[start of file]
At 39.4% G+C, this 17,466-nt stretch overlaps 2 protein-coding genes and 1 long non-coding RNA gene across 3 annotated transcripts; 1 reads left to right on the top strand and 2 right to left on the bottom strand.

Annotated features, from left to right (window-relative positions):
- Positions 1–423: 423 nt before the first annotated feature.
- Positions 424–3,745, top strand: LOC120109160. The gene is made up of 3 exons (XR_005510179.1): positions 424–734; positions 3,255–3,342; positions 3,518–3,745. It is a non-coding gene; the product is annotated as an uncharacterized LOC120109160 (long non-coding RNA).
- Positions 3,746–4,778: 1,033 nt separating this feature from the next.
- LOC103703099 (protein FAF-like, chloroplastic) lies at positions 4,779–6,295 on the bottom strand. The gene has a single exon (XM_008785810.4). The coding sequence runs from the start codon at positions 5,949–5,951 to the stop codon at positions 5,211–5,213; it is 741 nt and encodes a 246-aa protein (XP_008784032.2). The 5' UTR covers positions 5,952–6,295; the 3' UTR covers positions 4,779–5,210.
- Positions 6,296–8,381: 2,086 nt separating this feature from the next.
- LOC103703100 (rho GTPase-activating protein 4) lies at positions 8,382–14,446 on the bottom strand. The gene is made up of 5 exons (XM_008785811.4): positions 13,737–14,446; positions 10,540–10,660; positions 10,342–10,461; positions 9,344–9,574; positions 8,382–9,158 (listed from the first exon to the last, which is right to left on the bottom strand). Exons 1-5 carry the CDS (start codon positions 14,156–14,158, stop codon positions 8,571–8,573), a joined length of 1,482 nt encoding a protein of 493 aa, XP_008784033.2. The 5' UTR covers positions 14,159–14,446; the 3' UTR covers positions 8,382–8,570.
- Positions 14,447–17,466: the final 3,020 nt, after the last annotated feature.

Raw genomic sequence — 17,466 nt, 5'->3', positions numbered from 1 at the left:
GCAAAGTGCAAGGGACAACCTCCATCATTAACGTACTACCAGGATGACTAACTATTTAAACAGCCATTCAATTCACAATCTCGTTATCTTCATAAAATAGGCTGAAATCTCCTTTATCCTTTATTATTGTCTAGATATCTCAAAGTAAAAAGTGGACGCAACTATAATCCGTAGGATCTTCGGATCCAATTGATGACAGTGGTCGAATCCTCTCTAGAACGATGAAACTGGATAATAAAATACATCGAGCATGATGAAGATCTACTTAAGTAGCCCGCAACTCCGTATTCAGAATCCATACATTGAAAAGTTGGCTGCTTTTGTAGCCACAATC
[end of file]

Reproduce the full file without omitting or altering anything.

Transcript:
At 39.4% G+C, this 17,466-nt stretch overlaps 2 protein-coding genes and 1 long non-coding RNA gene across 3 annotated transcripts; 1 reads left to right on the top strand and 2 right to left on the bottom strand.

Annotated features, from left to right (window-relative positions):
- Positions 1–423: 423 nt before the first annotated feature.
- Positions 424–3,745, top strand: LOC120109160. The gene is made up of 3 exons (XR_005510179.1): positions 424–734; positions 3,255–3,342; positions 3,518–3,745. It is a non-coding gene; the product is annotated as an uncharacterized LOC120109160 (long non-coding RNA).
- Positions 3,746–4,778: 1,033 nt separating this feature from the next.
- LOC103703099 (protein FAF-like, chloroplastic) lies at positions 4,779–6,295 on the bottom strand. The gene has a single exon (XM_008785810.4). The coding sequence runs from the start codon at positions 5,949–5,951 to the stop codon at positions 5,211–5,213; it is 741 nt and encodes a 246-aa protein (XP_008784032.2). The 5' UTR covers positions 5,952–6,295; the 3' UTR covers positions 4,779–5,210.
- Positions 6,296–8,381: 2,086 nt separating this feature from the next.
- LOC103703100 (rho GTPase-activating protein 4) lies at positions 8,382–14,446 on the bottom strand. The gene is made up of 5 exons (XM_008785811.4): positions 13,737–14,446; positions 10,540–10,660; positions 10,342–10,461; positions 9,344–9,574; positions 8,382–9,158 (listed from the first exon to the last, which is right to left on the bottom strand). Exons 1-5 carry the CDS (start codon positions 14,156–14,158, stop codon positions 8,571–8,573), a joined length of 1,482 nt encoding a protein of 493 aa, XP_008784033.2. The 5' UTR covers positions 14,159–14,446; the 3' UTR covers positions 8,382–8,570.
- Positions 14,447–17,466: the final 3,020 nt, after the last annotated feature.

Raw genomic sequence — 17,466 nt, 5'->3', positions numbered from 1 at the left:
GCAAAGTGCAAGGGACAACCTCCATCATTAACGTACTACCAGGATGACTAACTATTTAAACAGCCATTCAATTCACAATCTCGTTATCTTCATAAAATAGGCTGAAATCTCCTTTATCCTTTATTATTGTCTAGATATCTCAAAGTAAAAAGTGGACGCAACTATAATCCGTAGGATCTTCGGATCCAATTGATGACAGTGGTCGAATCCTCTCTAGAACGATGAAACTGGATAATAAAATACATCGAGCATGATGAAGATCTACTTAAGTAGCCCGCAACTCCGTATTCAGAATCCATACATTGAAAAGTTGGCTGCTTTTGTAGCCACAATC